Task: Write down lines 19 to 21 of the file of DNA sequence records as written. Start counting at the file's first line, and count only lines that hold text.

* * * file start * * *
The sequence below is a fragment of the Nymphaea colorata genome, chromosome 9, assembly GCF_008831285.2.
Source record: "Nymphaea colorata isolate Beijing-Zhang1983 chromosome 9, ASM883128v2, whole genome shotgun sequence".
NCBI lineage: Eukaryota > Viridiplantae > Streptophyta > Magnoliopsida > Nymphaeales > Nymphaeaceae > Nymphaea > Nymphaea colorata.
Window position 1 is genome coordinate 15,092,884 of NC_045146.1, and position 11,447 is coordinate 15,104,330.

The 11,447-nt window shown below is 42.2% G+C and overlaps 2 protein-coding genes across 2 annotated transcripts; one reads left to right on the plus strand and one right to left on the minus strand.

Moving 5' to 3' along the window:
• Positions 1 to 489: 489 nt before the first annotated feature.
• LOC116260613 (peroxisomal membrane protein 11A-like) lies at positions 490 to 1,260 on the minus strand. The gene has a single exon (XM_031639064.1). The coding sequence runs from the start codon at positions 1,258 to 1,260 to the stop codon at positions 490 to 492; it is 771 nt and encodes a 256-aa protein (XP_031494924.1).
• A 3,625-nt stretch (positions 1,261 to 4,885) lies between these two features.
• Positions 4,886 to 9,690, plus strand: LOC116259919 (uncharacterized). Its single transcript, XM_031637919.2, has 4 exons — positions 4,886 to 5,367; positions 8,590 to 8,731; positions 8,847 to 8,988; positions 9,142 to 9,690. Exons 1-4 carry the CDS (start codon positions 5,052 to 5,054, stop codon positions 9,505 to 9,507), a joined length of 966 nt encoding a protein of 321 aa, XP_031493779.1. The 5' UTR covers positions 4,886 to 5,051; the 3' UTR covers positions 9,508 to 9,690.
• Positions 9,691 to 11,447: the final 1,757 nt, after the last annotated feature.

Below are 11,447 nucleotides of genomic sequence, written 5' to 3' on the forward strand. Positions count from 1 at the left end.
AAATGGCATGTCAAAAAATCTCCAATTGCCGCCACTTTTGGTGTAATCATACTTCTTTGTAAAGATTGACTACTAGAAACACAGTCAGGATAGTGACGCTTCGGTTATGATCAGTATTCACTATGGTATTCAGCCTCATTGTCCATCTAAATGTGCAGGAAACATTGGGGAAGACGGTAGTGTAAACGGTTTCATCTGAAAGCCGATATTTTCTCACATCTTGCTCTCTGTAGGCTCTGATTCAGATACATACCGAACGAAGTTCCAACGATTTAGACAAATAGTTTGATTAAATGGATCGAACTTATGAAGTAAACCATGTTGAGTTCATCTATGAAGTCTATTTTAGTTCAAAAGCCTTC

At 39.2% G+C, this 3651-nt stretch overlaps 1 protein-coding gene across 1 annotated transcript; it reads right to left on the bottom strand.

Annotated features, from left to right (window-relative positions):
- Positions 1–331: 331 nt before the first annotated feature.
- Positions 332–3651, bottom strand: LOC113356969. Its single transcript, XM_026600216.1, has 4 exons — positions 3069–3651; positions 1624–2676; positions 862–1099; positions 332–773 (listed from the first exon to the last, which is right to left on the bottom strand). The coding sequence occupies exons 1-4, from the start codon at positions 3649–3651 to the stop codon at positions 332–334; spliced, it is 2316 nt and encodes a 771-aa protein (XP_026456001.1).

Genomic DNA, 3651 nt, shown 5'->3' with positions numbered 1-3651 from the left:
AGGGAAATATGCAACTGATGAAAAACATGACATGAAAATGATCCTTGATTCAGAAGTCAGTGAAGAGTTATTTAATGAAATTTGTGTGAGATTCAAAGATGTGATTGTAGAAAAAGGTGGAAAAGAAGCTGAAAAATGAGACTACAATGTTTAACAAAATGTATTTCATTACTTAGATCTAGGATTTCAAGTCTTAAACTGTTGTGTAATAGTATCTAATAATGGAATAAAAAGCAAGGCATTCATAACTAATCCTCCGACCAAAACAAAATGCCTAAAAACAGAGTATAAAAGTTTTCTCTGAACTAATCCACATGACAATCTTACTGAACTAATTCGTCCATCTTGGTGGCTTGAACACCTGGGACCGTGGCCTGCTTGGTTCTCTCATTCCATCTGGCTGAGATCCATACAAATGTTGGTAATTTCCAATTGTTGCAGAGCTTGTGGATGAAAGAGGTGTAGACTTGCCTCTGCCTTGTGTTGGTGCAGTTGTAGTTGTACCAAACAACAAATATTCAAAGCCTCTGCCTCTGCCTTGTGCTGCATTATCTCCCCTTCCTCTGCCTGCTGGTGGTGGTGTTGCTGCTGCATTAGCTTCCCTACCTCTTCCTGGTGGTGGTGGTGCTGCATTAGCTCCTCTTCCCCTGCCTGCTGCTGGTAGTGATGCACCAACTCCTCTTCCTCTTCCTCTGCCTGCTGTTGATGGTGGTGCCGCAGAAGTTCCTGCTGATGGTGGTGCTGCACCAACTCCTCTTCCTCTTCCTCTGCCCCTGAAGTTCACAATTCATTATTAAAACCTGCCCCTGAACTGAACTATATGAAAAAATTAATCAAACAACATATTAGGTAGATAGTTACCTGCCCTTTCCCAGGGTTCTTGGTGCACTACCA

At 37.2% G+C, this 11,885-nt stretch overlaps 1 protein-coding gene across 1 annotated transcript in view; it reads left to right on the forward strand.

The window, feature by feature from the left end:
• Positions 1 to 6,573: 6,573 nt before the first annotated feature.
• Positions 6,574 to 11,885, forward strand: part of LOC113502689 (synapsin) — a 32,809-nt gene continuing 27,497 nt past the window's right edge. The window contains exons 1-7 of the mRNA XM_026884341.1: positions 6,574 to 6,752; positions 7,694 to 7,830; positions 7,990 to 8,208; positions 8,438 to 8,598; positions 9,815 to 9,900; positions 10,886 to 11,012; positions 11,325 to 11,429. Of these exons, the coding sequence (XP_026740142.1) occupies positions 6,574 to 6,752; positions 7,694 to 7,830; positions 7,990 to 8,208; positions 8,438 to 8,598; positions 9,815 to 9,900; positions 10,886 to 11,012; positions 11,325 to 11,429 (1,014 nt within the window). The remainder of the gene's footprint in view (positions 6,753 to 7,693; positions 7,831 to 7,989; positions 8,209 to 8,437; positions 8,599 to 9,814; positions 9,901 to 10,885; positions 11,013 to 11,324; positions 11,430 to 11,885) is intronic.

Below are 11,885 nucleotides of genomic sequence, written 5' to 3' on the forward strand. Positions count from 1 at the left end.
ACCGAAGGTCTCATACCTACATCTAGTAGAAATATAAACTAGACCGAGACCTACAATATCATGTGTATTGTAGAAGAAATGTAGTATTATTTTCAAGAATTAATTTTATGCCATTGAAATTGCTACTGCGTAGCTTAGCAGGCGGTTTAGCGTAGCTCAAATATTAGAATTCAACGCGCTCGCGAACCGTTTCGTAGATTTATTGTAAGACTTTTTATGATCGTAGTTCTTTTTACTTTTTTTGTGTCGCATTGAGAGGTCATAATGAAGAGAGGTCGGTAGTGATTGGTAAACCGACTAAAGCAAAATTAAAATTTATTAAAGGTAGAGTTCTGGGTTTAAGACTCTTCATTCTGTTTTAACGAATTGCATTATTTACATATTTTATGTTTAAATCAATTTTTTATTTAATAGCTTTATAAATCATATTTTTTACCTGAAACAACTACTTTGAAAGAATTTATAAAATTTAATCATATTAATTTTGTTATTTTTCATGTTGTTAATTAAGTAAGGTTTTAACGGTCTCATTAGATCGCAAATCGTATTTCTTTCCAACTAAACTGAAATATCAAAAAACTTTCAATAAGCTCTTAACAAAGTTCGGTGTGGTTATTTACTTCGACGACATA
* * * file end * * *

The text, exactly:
AGGGAAATATGCAACTGATGAAAAACATGACATGAAAATGATCCTTGATTCAGAAGTCAGTGAAGAGTTATTTAATGAAATTTGTGTGAGATTCAAAGATGTGATTGTAGAAAAAGGTGGAAAAGAAGCTGAAAAATGAGACTACAATGTTTAACAAAATGTATTTCATTACTTAGATCTAGGATTTCAAGTCTTAAACTGTTGTGTAATAGTATCTAATAATGGAATAAAAAGCAAGGCATTCATAACTAATCCTCCGACCAAAACAAAATGCCTAAAAACAGAGTATAAAAGTTTTCTCTGAACTAATCCACATGACAATCTTACTGAACTAATTCGTCCATCTTGGTGGCTTGAACACCTGGGACCGTGGCCTGCTTGGTTCTCTCATTCCATCTGGCTGAGATCCATACAAATGTTGGTAATTTCCAATTGTTGCAGAGCTTGTGGATGAAAGAGGTGTAGACTTGCCTCTGCCTTGTGTTGGTGCAGTTGTAGTTGTACCAAACAACAAATATTCAAAGCCTCTGCCTCTGCCTTGTGCTGCATTATCTCCCCTTCCTCTGCCTGCTGGTGGTGGTGTTGCTGCTGCATTAGCTTCCCTACCTCTTCCTGGTGGTGGTGGTGCTGCATTAGCTCCTCTTCCCCTGCCTGCTGCTGGTAGTGATGCACCAACTCCTCTTCCTCTTCCTCTGCCTGCTGTTGATGGTGGTGCCGCAGAAGTTCCTGCTGATGGTGGTGCTGCACCAACTCCTCTTCCTCTTCCTCTGCCCCTGAAGTTCACAATTCATTATTAAAACCTGCCCCTGAACTGAACTATATGAAAAAATTAATCAAACAACATATTAGGTAGATAGTTACCTGCCCTTTCCCAGGGTTCTTGGTGCACTACCA

At 37.2% G+C, this 11,885-nt stretch overlaps 1 protein-coding gene across 1 annotated transcript in view; it reads left to right on the forward strand.

The window, feature by feature from the left end: